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"It starts with knowledge..." is more than a motto to us- it's how we do business. Our first goal is to share some of what we have learned about our trade with you.
What's My Project?
There are many ways to craft your solid-wood project safely, and with beautiful form and joinery. A project could be anything you can dream; from a unique piece of art or furniture, to a product line with standardized production, like cabinet doors, furniture, case goods or even flooring. Finding the best way to build a project will always depend on the complexity of your design, as well as the quality and volume you aim to produce.
In the same way, your shop set-up could be as unique as what you're building. It could consist of many hand tools, or a mix of traditional and CNC machinery. One thing stays the same- the joy of woodworking comes in using your tools to bring your design from a drawing to a reality.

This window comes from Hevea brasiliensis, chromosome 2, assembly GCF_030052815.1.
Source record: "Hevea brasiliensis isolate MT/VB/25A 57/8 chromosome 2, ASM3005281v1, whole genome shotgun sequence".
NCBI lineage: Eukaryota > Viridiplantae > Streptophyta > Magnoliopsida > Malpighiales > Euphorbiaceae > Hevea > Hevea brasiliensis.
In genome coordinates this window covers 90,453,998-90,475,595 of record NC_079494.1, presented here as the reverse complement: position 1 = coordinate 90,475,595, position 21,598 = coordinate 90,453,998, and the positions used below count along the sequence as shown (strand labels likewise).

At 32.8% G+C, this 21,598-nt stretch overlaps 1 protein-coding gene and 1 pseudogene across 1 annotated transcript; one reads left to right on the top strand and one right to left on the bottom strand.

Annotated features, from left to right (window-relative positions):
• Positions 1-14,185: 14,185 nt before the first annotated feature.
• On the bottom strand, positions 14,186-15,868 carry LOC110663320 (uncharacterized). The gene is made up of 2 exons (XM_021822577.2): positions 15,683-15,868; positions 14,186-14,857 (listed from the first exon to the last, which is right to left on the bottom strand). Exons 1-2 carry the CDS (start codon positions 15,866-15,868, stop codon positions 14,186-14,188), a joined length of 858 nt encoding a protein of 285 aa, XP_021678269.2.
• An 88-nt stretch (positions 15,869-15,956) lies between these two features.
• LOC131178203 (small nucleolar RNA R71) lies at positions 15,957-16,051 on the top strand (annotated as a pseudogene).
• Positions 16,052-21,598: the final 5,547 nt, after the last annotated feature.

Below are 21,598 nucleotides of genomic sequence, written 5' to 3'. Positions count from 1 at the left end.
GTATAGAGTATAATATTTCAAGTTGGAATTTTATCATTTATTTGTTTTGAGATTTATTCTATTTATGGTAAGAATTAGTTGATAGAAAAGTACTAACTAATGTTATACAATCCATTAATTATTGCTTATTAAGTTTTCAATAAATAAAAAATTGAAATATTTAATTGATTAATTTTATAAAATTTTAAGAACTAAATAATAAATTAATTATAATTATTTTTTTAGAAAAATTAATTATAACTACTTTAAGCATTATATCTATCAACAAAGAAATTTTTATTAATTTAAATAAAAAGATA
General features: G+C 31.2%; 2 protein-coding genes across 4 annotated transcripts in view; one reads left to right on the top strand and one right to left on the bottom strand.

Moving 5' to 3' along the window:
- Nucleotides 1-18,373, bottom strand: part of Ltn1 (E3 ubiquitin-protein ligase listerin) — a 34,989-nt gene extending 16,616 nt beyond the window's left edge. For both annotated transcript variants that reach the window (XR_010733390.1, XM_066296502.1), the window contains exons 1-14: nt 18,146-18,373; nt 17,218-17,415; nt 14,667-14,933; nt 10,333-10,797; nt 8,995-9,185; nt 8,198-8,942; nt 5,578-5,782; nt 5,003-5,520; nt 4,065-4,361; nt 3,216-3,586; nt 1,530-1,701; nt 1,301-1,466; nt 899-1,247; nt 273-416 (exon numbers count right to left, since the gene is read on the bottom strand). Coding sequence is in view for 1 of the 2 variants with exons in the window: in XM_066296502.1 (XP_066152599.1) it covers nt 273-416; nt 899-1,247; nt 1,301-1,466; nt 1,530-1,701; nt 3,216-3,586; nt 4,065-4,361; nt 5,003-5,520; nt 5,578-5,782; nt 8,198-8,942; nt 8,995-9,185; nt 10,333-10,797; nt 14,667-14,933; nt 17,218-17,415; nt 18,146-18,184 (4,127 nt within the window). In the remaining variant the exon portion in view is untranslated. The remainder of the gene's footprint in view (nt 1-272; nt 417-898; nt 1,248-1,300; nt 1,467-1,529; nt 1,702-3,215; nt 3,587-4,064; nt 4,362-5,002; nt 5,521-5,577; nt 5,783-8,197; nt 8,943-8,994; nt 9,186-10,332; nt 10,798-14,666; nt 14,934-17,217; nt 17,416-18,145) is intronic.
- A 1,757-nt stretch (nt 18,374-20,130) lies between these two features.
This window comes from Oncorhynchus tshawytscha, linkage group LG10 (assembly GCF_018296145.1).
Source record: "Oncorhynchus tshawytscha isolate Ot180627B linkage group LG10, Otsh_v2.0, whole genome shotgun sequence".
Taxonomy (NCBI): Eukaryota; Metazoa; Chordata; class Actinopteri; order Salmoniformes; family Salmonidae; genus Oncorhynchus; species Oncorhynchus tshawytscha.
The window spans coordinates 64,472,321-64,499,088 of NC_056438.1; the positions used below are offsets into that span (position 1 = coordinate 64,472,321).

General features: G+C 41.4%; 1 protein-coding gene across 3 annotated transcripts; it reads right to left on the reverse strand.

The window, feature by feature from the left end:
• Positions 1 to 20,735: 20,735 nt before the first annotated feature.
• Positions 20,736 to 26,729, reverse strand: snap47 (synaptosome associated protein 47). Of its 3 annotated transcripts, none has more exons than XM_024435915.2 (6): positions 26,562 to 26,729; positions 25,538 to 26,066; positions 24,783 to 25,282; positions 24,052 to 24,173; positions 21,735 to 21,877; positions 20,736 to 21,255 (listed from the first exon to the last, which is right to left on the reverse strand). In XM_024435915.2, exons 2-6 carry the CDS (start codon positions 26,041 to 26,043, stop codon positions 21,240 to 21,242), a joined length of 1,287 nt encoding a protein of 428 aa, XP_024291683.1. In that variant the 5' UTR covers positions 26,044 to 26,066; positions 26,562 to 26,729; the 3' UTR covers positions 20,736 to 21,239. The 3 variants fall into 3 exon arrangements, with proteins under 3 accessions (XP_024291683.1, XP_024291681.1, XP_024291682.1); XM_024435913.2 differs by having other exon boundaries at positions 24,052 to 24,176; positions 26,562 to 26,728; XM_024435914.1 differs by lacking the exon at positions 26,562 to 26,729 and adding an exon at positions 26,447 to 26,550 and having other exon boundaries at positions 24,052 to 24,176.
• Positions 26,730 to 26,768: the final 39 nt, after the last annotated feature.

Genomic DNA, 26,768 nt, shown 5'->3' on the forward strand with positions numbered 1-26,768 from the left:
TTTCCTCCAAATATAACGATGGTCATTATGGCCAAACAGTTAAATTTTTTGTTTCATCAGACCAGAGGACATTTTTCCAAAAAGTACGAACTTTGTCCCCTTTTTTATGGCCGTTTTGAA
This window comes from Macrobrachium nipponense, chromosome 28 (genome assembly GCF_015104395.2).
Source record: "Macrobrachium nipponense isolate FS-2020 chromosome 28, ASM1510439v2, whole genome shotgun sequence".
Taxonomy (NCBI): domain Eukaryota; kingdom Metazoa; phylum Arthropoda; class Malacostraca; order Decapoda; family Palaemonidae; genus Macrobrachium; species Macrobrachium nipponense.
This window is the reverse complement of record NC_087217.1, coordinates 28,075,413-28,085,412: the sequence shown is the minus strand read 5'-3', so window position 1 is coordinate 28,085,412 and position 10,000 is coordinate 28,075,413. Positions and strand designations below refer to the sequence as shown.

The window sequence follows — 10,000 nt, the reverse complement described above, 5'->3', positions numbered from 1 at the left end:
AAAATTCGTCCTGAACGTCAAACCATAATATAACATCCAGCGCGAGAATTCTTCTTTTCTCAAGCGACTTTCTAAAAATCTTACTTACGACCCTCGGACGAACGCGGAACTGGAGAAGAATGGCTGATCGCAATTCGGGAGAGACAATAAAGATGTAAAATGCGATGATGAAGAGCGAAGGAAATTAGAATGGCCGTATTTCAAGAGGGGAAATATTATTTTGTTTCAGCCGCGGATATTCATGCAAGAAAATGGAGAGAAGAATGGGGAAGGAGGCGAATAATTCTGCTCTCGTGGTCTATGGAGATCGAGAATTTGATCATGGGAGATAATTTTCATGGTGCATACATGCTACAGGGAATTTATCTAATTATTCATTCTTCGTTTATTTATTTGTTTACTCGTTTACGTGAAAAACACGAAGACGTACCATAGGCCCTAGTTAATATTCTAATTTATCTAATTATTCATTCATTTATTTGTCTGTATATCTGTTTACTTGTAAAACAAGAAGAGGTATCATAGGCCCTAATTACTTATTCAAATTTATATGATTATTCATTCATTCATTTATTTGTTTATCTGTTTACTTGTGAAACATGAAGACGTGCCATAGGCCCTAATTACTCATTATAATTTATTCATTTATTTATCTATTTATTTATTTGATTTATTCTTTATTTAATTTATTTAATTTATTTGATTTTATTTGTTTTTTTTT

Why Insert Cutting Systems?
The engineering of insert knife systems is based on mechanical knife fixing, which means that the knives don't require sharpening, and are replaced once they're dull. Sharpening necessarily involves removing material from the edge, which changes the dimensions of the cut. With inserts, the dimensions of the original design are maintained, for repeatable accuracy over the entire lifespan of the tool. Similarly, the diameter of the tool is also constant, so adjustments for fences (or CNC recalculations) are kept constant. This is why insert knife tooling is often called Constant Diameter Tooling.
Processing Your Project
In this section, we hope to inspire your projects by demonstrating various common milling processes using insert cutting systems. We suggest you starting with a past or future project in mind when going through the various milling processes- Maybe you've already got everything you need for the job in your shop and would just like to confirm your concept; or maybe you're looking to change or improve your present way of working. Thinking about a specific project can help you imagine how small changes could build an entirely new project.